*Finding out that the next season of a favourite tv show is out on Netflix. Or the next instalment of a series of books you love is being released. Or a sequel to a novel you’ve loved for decades is being written. (Margaret Attwood is releasing a sequel to ‘The Handmaid’s Tale’ later this year. Pretty darned exciting…)

*Cracking a joke and everyone laughs. Or even better – someone else cracks a joke that you didn’t see coming and YOU laugh.

*Dancing, especially if you know the song so you can make all the moves, baby.

*Trying out a new recipe and that first taste-test when you realise that you nailed it. You feel like the greatest chef ever.

*That lovely feeling after you cut your toenails. So freeing. Or is that just me?

*Teaching somebody something and that look in their eye when they understand it.

*Catching a ball. This has happened very rarely in my life, but I think that even if you’re used to doing it, it must still be very satisfying.

*Still on the subject of balls – throwing a ball for a dog. They’re convinced that it’s the Best Game Ever and they never get sick of it. Such a simple thing.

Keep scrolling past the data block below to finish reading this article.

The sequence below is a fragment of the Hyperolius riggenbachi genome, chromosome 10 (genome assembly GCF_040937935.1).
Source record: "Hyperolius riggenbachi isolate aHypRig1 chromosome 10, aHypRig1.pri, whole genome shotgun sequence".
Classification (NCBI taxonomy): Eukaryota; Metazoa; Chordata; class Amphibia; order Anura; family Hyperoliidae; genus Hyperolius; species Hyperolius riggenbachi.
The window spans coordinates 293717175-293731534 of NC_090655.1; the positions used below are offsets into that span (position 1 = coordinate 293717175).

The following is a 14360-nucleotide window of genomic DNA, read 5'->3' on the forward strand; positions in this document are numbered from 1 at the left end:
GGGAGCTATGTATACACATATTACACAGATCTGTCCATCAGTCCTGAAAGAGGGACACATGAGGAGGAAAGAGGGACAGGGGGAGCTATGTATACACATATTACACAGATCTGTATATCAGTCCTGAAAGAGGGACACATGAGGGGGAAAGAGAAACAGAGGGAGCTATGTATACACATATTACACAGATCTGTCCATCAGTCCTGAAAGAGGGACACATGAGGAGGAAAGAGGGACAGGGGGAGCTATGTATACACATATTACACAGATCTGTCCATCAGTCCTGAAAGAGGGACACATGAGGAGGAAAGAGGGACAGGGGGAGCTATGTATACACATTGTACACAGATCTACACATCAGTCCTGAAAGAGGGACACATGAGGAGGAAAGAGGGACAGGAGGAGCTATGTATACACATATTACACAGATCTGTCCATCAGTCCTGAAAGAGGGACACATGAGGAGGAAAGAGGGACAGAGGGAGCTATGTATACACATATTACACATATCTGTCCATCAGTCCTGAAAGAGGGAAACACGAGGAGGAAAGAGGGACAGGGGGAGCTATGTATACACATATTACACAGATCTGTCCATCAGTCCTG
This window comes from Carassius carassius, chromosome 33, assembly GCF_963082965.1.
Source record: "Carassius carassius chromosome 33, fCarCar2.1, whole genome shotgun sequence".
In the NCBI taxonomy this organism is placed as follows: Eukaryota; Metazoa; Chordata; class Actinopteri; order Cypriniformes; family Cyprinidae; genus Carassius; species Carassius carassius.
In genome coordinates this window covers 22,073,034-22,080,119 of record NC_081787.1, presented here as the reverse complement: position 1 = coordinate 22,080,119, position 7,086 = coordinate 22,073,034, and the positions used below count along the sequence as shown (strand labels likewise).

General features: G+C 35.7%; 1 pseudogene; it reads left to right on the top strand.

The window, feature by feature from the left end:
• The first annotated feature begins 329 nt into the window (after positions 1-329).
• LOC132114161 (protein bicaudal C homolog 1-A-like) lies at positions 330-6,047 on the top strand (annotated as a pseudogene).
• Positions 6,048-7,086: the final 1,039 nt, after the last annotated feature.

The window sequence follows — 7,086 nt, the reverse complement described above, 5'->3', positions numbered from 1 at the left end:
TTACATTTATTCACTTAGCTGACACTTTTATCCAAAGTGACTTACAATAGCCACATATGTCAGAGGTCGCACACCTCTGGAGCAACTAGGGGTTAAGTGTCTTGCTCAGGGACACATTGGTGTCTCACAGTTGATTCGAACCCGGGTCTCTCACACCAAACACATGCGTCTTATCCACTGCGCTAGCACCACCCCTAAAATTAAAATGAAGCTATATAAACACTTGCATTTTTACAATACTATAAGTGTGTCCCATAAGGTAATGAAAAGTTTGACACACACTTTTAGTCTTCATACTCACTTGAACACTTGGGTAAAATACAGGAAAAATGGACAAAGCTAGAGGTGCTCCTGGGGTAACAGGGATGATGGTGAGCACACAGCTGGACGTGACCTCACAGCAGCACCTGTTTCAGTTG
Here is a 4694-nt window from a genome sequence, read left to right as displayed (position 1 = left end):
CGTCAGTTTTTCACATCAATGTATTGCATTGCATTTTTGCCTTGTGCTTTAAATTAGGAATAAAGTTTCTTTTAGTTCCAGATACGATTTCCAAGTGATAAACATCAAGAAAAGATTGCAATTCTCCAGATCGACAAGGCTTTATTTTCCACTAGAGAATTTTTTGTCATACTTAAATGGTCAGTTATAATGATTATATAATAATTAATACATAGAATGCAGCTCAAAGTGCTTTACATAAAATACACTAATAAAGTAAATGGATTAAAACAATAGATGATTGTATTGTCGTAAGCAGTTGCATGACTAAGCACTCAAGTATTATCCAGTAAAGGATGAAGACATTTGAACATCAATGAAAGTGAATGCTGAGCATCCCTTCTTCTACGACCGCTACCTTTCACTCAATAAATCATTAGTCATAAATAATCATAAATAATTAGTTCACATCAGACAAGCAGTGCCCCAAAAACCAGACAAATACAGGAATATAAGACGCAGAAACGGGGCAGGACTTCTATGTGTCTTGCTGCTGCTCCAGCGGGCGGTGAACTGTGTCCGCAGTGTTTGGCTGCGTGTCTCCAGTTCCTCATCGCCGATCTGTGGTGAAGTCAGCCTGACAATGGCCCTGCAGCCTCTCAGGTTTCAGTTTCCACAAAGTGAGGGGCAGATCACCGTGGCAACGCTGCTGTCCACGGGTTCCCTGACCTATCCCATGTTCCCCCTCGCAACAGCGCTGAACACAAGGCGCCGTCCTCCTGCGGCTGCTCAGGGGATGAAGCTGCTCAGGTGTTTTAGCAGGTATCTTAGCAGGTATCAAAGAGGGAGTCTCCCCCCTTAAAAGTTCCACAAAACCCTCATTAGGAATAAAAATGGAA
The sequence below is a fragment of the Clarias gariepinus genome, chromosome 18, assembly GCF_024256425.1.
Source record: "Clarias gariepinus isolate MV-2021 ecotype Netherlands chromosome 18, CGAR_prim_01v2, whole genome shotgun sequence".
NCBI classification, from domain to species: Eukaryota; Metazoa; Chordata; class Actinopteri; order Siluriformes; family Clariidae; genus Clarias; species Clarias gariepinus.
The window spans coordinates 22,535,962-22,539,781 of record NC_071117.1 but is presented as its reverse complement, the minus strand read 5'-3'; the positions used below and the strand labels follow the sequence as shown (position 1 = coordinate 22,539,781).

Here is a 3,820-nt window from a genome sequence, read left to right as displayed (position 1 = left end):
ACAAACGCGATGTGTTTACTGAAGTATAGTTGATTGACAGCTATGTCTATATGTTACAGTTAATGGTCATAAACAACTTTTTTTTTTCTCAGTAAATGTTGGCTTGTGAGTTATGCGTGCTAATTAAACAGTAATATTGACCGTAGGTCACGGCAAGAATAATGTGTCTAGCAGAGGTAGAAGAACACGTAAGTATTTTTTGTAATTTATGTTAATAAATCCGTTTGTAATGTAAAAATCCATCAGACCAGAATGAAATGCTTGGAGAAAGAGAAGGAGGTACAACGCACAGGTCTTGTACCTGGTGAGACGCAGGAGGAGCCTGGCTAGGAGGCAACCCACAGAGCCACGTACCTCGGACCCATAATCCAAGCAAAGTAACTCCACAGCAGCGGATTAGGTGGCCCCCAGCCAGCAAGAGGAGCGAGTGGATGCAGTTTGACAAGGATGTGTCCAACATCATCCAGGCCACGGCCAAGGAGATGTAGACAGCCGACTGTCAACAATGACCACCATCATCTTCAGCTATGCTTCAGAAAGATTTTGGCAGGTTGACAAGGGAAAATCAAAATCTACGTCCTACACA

*A cat’s purr. I think that’s one of the most contented sounds in the world.

*Hearing a song that you haven’t heard for YEARS and you can still sing along to all the lyrics.

*That satisfied feeling of tiredness at the end of a really productive day when you’ve gotten a whole lot of things done.

*Realising that you’re having a good hair day.

*When you silently share a glance with someone and you realise that you’re both on the same wave-length.

*Finding $20 in a pocket that you forgot you put there. It’s like free money!!

*Sunlight on your skin on an autumn day.

*The laughter and chatter of friends sitting around a dinner table.

*When your child actually acts on your advice, or when they compliment you on your taste in music.

That’s a list of 25 small things that I put down completely randomly off the top of my head.

Normally I don’t finish my posts with questions for my readers, but do you have a small thing that brings joy for you? It might be cool if we get a list of small things in the comments. I’ve started the ball rolling – so what little thing brings a smile to your face?

FI = Choice in how you spend your time.

We’re really extremely fortunate to live in the time and places that we do.

Izzy’s leukaemia is very treatable. Twenty years ago it would have been a death sentence, said her specialist. She would have had to undergo bone-marrow transplants and chemo. But now? Assuming that her bone-marrow biopsy doesn’t have any nasty surprises, all she’ll have to do is to take a pill every day for a few short years and then she should be fine.